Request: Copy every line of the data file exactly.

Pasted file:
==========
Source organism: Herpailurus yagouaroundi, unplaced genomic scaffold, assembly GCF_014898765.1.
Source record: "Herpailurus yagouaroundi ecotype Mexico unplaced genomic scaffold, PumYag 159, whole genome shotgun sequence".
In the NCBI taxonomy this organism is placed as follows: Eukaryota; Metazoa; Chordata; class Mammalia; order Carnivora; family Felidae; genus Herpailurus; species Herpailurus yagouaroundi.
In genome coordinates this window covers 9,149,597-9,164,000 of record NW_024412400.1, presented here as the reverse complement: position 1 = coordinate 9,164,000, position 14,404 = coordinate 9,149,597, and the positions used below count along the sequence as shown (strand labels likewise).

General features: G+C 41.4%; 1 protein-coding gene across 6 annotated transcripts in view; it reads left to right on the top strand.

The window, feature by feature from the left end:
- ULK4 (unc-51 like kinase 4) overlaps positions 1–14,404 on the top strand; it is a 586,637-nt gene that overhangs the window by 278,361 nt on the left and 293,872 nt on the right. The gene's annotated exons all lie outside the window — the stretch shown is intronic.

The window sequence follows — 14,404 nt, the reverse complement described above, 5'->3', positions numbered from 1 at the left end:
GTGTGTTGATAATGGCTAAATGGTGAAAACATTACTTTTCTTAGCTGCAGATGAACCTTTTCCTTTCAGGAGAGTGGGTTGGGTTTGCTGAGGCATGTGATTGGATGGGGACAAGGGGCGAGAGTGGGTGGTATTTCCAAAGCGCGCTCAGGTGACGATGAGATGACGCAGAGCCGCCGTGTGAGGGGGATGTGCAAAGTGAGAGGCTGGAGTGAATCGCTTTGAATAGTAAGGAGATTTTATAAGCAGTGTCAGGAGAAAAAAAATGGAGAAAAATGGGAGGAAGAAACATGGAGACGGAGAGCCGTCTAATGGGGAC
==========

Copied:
Source organism: Herpailurus yagouaroundi, unplaced genomic scaffold, assembly GCF_014898765.1.
Source record: "Herpailurus yagouaroundi ecotype Mexico unplaced genomic scaffold, PumYag 159, whole genome shotgun sequence".
In the NCBI taxonomy this organism is placed as follows: Eukaryota; Metazoa; Chordata; class Mammalia; order Carnivora; family Felidae; genus Herpailurus; species Herpailurus yagouaroundi.
In genome coordinates this window covers 9,149,597-9,164,000 of record NW_024412400.1, presented here as the reverse complement: position 1 = coordinate 9,164,000, position 14,404 = coordinate 9,149,597, and the positions used below count along the sequence as shown (strand labels likewise).

General features: G+C 41.4%; 1 protein-coding gene across 6 annotated transcripts in view; it reads left to right on the top strand.

The window, feature by feature from the left end:
- ULK4 (unc-51 like kinase 4) overlaps positions 1–14,404 on the top strand; it is a 586,637-nt gene that overhangs the window by 278,361 nt on the left and 293,872 nt on the right. The gene's annotated exons all lie outside the window — the stretch shown is intronic.

The window sequence follows — 14,404 nt, the reverse complement described above, 5'->3', positions numbered from 1 at the left end:
GTGTGTTGATAATGGCTAAATGGTGAAAACATTACTTTTCTTAGCTGCAGATGAACCTTTTCCTTTCAGGAGAGTGGGTTGGGTTTGCTGAGGCATGTGATTGGATGGGGACAAGGGGCGAGAGTGGGTGGTATTTCCAAAGCGCGCTCAGGTGACGATGAGATGACGCAGAGCCGCCGTGTGAGGGGGATGTGCAAAGTGAGAGGCTGGAGTGAATCGCTTTGAATAGTAAGGAGATTTTATAAGCAGTGTCAGGAGAAAAAAAATGGAGAAAAATGGGAGGAAGAAACATGGAGACGGAGAGCCGTCTAATGGGGAC